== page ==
Not all the answers are in regarding climate change, but the threat is real, and businesses increasingly are expected to preserve resources for future generations.
Three University of Notre Dame faculty members presented these opinions on Sept. 9 in a panel discussion titled, “Climate Change: Technical, Business and Ethical Implications,” part of the Berges Lecture Series in Business Ethics hosted by the Mendoza College of Business.
Moderated by Georges Enderle, John T. Ryan Chair of International Business Ethics, the panel included Mark McCready, professor and chair of chemical and biomolecular engineering, Gerard Pannekoek, a management professional specialist and former president and chief operating officer of the Chicago Climate Exchange, and Patrick E. Murphy, co-director of the Institute for Ethical Business Worldwide and professor of marketing.
McCready said that while there is much that is not known about climate change, there is scientific evidence of a steady increase in carbon dioxide in the atmosphere since 1958, and that the increase is due to burning fossil fuel. Increased carbon dioxide is associated with warming of the atmosphere. Critical issues for decision makers, he said, are that current use of fossil fuels is unsustainable, pure market forces may not be enough to reduce fossil fuel use, the time frame for making change is probably measured only in decades, “and we have to be considerate of future societies in our decisions.”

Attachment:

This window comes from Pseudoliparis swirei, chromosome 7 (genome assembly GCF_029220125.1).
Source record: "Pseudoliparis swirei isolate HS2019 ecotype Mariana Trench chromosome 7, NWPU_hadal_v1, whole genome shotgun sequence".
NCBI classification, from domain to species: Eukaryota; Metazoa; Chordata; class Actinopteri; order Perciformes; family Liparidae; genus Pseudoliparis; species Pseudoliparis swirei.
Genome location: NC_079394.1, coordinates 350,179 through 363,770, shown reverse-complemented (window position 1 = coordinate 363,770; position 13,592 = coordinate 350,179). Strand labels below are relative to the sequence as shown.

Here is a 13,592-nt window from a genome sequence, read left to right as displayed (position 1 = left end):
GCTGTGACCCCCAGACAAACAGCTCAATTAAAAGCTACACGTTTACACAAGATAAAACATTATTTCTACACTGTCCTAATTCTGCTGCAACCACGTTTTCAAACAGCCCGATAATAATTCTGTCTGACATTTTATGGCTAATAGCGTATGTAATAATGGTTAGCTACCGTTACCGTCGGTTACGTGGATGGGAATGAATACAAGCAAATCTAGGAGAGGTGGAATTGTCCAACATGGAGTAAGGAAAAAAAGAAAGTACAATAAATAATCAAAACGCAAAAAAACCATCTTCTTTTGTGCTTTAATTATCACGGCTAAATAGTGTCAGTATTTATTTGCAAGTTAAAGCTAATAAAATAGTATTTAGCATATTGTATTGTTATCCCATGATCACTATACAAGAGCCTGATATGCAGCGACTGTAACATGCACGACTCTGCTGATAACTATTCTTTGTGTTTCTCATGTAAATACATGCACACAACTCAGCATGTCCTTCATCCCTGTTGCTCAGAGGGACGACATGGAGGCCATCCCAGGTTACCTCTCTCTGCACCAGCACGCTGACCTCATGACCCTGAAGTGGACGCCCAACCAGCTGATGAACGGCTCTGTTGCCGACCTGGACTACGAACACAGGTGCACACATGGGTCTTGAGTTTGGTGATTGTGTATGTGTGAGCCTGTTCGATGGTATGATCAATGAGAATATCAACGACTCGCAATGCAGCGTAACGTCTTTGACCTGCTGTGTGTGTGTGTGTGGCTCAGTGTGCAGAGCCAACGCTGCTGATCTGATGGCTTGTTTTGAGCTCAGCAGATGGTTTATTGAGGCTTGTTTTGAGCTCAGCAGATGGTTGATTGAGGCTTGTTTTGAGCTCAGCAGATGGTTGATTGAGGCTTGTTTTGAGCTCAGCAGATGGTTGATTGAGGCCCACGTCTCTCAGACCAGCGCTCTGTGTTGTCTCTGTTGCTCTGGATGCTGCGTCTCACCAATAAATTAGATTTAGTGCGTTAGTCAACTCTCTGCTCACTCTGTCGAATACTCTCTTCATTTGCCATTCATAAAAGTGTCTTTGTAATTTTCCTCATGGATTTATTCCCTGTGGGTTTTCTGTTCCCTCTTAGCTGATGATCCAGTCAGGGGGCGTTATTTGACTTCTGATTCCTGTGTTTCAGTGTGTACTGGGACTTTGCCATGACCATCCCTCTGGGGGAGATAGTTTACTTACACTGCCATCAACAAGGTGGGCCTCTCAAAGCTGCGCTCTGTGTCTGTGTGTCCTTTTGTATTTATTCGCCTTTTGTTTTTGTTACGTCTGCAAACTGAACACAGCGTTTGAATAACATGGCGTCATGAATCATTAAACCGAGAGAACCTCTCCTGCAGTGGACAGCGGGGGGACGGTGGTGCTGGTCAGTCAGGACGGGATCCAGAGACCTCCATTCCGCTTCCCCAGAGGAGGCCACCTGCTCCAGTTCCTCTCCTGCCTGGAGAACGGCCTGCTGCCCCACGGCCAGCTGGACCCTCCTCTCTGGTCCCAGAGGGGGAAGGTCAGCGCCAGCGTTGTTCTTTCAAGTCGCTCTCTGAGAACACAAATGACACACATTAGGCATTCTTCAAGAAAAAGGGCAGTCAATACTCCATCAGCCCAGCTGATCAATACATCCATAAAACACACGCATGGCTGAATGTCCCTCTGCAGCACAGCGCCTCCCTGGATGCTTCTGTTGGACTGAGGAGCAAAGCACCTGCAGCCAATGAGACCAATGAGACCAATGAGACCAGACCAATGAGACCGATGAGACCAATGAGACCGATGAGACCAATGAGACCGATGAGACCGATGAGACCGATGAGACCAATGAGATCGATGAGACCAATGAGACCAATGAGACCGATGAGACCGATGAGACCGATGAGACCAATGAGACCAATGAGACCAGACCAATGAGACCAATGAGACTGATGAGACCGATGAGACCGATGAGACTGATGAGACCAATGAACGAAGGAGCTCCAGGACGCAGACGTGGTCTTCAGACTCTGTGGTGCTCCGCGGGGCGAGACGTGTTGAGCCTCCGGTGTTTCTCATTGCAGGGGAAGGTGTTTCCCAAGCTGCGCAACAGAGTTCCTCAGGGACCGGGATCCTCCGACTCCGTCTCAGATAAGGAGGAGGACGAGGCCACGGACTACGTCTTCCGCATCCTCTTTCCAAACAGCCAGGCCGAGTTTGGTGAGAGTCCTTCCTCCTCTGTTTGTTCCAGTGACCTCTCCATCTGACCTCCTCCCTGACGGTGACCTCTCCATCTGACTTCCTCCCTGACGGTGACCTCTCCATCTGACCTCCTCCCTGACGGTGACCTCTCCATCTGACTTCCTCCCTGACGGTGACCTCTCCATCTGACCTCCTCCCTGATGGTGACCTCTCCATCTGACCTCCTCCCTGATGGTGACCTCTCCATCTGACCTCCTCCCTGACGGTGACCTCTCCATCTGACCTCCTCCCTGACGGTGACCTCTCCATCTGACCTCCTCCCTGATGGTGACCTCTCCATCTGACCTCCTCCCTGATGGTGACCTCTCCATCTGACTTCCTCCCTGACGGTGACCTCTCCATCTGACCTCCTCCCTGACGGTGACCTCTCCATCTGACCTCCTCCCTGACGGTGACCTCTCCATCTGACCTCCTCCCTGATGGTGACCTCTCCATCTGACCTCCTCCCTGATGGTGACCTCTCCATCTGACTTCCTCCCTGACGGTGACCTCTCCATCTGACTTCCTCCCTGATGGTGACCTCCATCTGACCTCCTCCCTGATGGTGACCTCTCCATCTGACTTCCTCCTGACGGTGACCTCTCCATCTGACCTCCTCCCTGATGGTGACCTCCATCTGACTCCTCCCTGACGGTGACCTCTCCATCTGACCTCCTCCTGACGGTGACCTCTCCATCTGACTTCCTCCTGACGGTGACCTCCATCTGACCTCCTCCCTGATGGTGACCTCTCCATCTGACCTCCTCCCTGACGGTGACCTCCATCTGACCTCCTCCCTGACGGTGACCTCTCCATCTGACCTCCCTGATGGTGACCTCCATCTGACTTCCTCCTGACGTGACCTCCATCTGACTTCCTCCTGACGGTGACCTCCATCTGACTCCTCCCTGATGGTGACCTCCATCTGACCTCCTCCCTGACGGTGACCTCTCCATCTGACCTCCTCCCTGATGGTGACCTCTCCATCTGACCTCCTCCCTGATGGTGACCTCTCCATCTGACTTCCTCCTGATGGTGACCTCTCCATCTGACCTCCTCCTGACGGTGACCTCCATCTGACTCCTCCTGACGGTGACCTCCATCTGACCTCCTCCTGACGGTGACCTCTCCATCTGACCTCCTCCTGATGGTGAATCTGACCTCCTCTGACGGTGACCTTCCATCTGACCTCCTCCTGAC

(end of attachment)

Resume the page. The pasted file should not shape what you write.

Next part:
The Chicago Climate Exchange was created as a way for businesses address those issues, Pannekoek explained. Participating companies that reduce greenhouse gases below their targeted levels may sell or bank credits, and those that emit over their target may purchase credits. The underlying idea is a strong belief that capital markets can solve any problem when it can be commoditized. “If you trade it, put a price on it, it becomes a boardroom issue,” he said.
Murphy noted that “green is still a hard sell.” Other than efficient light bulbs and hybrid cars, most U.S. consumers aren’t aware of the carbon footprint of most of the products they buy. At the same time, the biggest companies are seen to have the most responsibility to conserve resources, and if they fail to shoulder it, legal and public opinion may move against them. “Stewardship is something that companies need to consider,” Murphy said.
The annual fall Berges Lecture Series features senior executives speaking about their experiences with the ethical dimensions of business. The series is sponsored by the John A. Berges Endowment and is presented by the Center for Ethics and Religious Values in Business and Institute for Ethical Business Worldwide.